Considerations When Digitizing Records
A recent survey of over 500 records and information management (RIM) professionals revealed decision makers are intrigued by the benefits of transforming physical records into digital. This is not surprising given technology’s influence on society.
With digital records, however, come several issues that RIM professionals should consider: (1) identifying documents that may be kept in electronic form; (2) specifications or conditions of electronic records; and (3) security measures that are in line with a record’s content medium. Navigating these issues can be difficult. Nonetheless, businesses must consider the implications of records digitalization.
Documents That May be Kept in Electronic Form
In the United States, the Electronic Signatures in Global and National Commerce Act created the general rule recognizing electronic signatures, contracts, and other records in or affecting interstate or foreign commerce. With this general rule, there are some specific exceptions that do not recognize the digitalization of information. These include the cancellation or termination of utility services, product recalls or failures, cancellation or termination of health or life insurance benefits, and transportation or handling of hazardous materials like pesticides. Determining what documents you can keep electronically is a strategic first step when transitioning to digital records.
Specifications For Digitalized Records
Ensuring specifications surrounding digitalized documents is another critical consideration when digitizing documents. For example, Hawaii requires computed tomography x-ray system licensees to retain images of spot checks in “digital form on a storage medium compatible with the computed tomography x-ray system.” Another example is a federal provision requiring prescription drug licensees that maintain or transmit electronic records within closed systems to “employ procedures and controls designed to ensure the authenticity, integrity, and, when appropriate, the confidentiality of electronic records. . . .” The procedures and controls required to be implemented include but are not limited to the ability to generate accurate and complete copies in physical and electronic form, as well as ensure that record changes do not obscure information that was previously recorded.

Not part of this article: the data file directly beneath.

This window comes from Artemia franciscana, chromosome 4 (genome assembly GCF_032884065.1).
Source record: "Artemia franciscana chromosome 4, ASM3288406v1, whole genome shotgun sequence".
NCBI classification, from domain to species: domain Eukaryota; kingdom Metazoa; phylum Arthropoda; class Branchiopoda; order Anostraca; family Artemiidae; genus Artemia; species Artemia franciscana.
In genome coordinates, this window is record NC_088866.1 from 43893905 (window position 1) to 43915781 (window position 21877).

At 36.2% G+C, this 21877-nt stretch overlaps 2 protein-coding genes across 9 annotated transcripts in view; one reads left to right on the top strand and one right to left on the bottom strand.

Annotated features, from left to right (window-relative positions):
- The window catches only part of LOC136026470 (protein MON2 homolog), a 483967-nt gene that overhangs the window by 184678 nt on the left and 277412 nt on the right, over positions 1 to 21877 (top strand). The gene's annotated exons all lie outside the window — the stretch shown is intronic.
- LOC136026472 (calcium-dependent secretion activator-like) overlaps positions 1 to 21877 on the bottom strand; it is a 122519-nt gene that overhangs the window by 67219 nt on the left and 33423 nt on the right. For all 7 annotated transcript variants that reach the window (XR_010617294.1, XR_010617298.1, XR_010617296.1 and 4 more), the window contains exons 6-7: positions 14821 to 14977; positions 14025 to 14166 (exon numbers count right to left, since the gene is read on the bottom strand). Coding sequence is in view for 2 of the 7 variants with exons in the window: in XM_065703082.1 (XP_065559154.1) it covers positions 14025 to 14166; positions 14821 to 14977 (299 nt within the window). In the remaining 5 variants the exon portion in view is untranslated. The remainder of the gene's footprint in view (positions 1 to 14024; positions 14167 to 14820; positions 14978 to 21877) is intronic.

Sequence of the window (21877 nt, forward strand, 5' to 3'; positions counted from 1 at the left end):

Security Measure Considerations
Given the increasing number of consumer privacy laws, information security is a growing concern for businesses. For example, the CPRA amendments in California provide:
[a] business that owns, licenses, or maintains personal information about a California resident shall implement and maintain reasonable security procedures and practices appropriate to the nature of the information, to protect the personal information from unauthorized access, destruction, use, modification, or disclosure.
The method used to protect information can vary depending on the medium in which the information is kept. Reasonable security measures for physical files often include lock and key or security cameras, but for electronic information include encryption and malware protection. What is reasonable may depend a lot on the type of information and the circumstances of its use, and a business should not overlook the necessary security adjustments that follow.
The transition from physical to digital information retention can be appealing for reasons such as a decreased administrative burden. It is essential, however, to understand the landscape of implications surrounding this transition, and this article discusses but a few. When weighing such a transition, don’t let the positives cause you to ignore these implications.
 Access, Access Releases Results of 2023 State of the Records & Information Management Industry Survey — Highlighting Trends on Challenges, Key Initiatives, Planned Investments, and More, (last accessed May 8, 2023) https://www.accesscorp.com/press-coverage/access-releases-results-of-2023-state-of-the-records-information-management-industry-survey-highlighting-trends-on-challenges-key-initiatives-planned-investments-and-more/.
 15 USCS § 7001 (a) (2023).
 See 15 USCS § 7003 (a), (b) (2023).
 Haw. Code R. § 11-45-1 (2023).
 See 21 CFR 203.60 (2023); 21 CFR 11.10 (2023).
 Cal. Civ. Code § 1798.81.5 (b) (2023)